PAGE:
Federal court securities class action lawsuit filings declined 22% in 2020 compared to 2019, but the 2020 filings were still above the long-term historical average annual numbers of filings, according to NERA Economic Consulting’s annual securities litigation report. The 2020 securities suit filing drop-off reflected a decline in the number of federal court merger objection class action lawsuits filed during the year, offset in part by the number of coronavirus-related securities suits. NERA’s January 25, 2021 report can be found here.
NERA’s Counting Methodology: NERA’s counting methodology differs slightly from that of other publicly available sources, which would account for incremental differences between NERA’s tally (including my own, which can be found here). As explained in the footnotes to NERA’s report, NERA’s tally not only includes cases that allege violations of the federal securities laws, but also include cases that “allege violations of common law, including breach of fiduciary duty.” Also, if two actions alleging the same basic violations are filed in different circuits, the filings are counted as separate lawsuits unless and until consolidated. These counting differences may account for different overall tallies; while there are slight counting differences, the various tallies remain directionally consistent. It should be noted that the NERA tally includes only federal court securities class action lawsuits; the numbers do not reflect federal law securities class action lawsuits that were filed in state court.
The Number of Federal Court Lawsuits: According to the NERA report, there were 326 federal court securities class action lawsuits filed in 2020, representing a 22% decline from the 420 securities that NERA counted as having been filed in 2019. While the total number of federal court lawsuit filings declined in 2020 relative to 2019 and were below the over-400 total number of filings in each of the years 2016-2019, the 326 2020 filings remained well above the 2010-2015 annual average of 223 filings.
Rise in Coronavirus-Related Securities Suits: One factor affecting the number of 2020 federal court securities class action lawsuit filings was the number of coronavirus-related securities class action lawsuits. According to the NERA report, there were 33 lawsuits filed during 2020 with claims related to COVID-19 in the complaint. Of these complaints, 24% were against companies in the combined health technology and health services sectors, about 21% in the finance sector, and about 15% each in the technology services and consumer services sectors. In addition to the coronavirus-related lawsuits, the report tracks 2020 filings of several other types of event-driven lawsuits including bribery/kickbacks; cannabis; cybersecurity breach; environment; #me-too; opioid crisis; and money laundering.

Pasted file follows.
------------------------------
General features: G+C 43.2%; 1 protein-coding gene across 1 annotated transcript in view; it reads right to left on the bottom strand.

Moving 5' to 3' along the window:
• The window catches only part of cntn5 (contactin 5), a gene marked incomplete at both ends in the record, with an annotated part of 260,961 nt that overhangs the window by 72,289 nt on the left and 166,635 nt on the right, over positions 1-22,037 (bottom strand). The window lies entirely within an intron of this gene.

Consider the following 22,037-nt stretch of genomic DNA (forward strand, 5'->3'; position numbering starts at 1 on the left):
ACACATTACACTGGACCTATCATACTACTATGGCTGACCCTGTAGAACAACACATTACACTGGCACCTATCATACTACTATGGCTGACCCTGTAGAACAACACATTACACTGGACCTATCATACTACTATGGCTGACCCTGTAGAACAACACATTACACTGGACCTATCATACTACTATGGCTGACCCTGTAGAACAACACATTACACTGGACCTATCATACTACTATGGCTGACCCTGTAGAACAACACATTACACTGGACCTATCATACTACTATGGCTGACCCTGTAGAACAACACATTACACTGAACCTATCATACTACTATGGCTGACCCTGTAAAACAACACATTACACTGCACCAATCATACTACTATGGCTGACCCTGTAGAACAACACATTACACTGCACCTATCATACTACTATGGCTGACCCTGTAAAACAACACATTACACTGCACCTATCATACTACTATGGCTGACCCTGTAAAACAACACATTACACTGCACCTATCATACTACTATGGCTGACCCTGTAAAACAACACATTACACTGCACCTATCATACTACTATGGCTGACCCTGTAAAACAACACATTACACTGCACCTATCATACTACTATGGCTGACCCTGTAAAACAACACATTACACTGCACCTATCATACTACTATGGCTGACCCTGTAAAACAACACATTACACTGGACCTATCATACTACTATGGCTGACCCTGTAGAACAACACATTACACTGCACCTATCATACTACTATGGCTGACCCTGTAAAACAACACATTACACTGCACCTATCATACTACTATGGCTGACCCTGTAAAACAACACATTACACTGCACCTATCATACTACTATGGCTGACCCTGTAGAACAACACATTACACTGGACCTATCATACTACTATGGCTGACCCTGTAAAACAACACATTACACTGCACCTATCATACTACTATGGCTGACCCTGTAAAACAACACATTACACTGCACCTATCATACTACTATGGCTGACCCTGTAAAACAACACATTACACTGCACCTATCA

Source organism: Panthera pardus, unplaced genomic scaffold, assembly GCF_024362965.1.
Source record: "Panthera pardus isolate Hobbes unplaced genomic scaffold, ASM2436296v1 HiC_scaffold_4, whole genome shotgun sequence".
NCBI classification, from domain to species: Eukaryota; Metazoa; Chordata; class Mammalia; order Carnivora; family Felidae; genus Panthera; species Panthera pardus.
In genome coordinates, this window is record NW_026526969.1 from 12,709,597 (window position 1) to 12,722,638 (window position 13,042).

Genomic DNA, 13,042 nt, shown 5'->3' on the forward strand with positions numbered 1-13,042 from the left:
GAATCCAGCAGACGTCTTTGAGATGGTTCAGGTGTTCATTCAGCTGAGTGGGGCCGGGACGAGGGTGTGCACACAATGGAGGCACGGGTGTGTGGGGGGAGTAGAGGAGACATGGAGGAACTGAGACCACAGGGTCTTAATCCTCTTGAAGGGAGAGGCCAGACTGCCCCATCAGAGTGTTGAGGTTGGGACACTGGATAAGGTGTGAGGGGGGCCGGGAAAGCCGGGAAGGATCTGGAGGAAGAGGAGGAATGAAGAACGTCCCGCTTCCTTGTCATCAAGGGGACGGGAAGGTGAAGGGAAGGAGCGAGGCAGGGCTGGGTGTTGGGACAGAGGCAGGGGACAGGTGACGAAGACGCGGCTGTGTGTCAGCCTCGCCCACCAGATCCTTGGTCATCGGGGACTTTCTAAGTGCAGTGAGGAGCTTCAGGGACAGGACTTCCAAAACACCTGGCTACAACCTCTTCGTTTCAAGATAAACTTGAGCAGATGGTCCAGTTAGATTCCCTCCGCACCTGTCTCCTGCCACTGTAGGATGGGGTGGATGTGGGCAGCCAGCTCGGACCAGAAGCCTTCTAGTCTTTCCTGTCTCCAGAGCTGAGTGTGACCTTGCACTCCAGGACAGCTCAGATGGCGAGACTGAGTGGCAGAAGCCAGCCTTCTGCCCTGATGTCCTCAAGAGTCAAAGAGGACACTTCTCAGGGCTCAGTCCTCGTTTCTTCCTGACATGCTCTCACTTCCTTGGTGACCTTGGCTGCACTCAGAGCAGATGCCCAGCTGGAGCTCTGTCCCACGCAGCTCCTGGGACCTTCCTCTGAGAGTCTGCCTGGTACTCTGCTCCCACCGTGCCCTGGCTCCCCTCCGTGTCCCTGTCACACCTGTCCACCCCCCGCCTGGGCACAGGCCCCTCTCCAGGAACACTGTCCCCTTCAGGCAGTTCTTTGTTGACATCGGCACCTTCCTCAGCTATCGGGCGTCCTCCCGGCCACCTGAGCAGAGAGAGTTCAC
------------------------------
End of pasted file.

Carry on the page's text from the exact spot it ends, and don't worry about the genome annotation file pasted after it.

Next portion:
The Decline in the Number of Merger Objection Lawsuits: The number of federal court merger objection class actions declined in 2020, when there were 106, compared to 2019, when there were 162. The decline in the number of federal court merger objection class action lawsuits in 2020 relative to 2019 accounts for a significant part of the overall decline in the number of federal court securities class action lawsuits in 2020. Indeed, the 106 federal court merger objection class action lawsuit filings in 2020 was the lowest number of federal court merger objection lawsuit filings since 2016 (when there were 92 federal court merger objection class action lawsuits filed). The number of federal court merger objection lawsuits filed declined relative to the prior year in each year during the period 2018-2020. While the number of merger objection lawsuits declined in 2020, the “proportion of new filings that were Rule 10b-5, Section 11, and/or Section 12 cases (standard cases) increased from 58% of the new filings in 2019 to 64% of new filings in 2020.”
The Litigation Rate: As a result of recent levels of IPO activity, the number of publicly traded companies increased in both 2019 and 2020, compared to long-term annual declines in the number of public companies during the period 1996-2018. As a result in the decline in the number of lawsuits in 2020 and the growth in the number of listed companies during the year, the ratio of new filings to listed companies declined to 5.7% — which the report states is the “lowest level in the last five years.” (The report does not expressly specify the ratios for prior years, but my calculation of the 2019 ratio, using the data in the NERA report, is approximately 7.4%. Keep in mind that these ratios include both traditional or core securities suits and also include merger objection lawsuits as well.) While the 2020 ratio declined compared to the preceding five years, the 2020 ratio “remains higher than the ratios in the first 20 years following the implementation of the PSLRA in 1995.”